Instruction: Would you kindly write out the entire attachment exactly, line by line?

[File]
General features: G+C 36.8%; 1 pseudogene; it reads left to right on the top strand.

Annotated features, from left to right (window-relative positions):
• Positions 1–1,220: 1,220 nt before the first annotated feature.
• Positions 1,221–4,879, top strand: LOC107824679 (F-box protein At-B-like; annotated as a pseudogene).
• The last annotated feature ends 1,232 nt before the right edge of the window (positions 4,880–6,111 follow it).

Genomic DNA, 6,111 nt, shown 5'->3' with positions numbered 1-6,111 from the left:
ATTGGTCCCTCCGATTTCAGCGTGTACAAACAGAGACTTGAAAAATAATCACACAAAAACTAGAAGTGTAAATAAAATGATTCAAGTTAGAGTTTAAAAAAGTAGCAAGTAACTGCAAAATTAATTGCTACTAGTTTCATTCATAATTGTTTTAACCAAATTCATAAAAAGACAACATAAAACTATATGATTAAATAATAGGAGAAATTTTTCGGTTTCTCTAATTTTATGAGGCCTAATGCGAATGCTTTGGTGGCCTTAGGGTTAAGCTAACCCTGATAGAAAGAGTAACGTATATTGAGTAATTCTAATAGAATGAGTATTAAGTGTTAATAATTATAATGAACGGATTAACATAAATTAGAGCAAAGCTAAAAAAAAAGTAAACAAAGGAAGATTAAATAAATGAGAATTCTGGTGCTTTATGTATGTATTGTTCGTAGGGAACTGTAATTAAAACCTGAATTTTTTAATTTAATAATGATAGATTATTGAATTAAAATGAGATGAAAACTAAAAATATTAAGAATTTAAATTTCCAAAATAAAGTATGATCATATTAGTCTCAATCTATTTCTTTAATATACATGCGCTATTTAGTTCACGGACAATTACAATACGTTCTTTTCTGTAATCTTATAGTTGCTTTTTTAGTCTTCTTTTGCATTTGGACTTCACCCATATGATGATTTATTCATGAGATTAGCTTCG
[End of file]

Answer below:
General features: G+C 36.8%; 1 pseudogene; it reads left to right on the top strand.

Annotated features, from left to right (window-relative positions):
• Positions 1–1,220: 1,220 nt before the first annotated feature.
• Positions 1,221–4,879, top strand: LOC107824679 (F-box protein At-B-like; annotated as a pseudogene).
• The last annotated feature ends 1,232 nt before the right edge of the window (positions 4,880–6,111 follow it).

Genomic DNA, 6,111 nt, shown 5'->3' with positions numbered 1-6,111 from the left:
ATTGGTCCCTCCGATTTCAGCGTGTACAAACAGAGACTTGAAAAATAATCACACAAAAACTAGAAGTGTAAATAAAATGATTCAAGTTAGAGTTTAAAAAAGTAGCAAGTAACTGCAAAATTAATTGCTACTAGTTTCATTCATAATTGTTTTAACCAAATTCATAAAAAGACAACATAAAACTATATGATTAAATAATAGGAGAAATTTTTCGGTTTCTCTAATTTTATGAGGCCTAATGCGAATGCTTTGGTGGCCTTAGGGTTAAGCTAACCCTGATAGAAAGAGTAACGTATATTGAGTAATTCTAATAGAATGAGTATTAAGTGTTAATAATTATAATGAACGGATTAACATAAATTAGAGCAAAGCTAAAAAAAAAGTAAACAAAGGAAGATTAAATAAATGAGAATTCTGGTGCTTTATGTATGTATTGTTCGTAGGGAACTGTAATTAAAACCTGAATTTTTTAATTTAATAATGATAGATTATTGAATTAAAATGAGATGAAAACTAAAAATATTAAGAATTTAAATTTCCAAAATAAAGTATGATCATATTAGTCTCAATCTATTTCTTTAATATACATGCGCTATTTAGTTCACGGACAATTACAATACGTTCTTTTCTGTAATCTTATAGTTGCTTTTTTAGTCTTCTTTTGCATTTGGACTTCACCCATATGATGATTTATTCATGAGATTAGCTTCG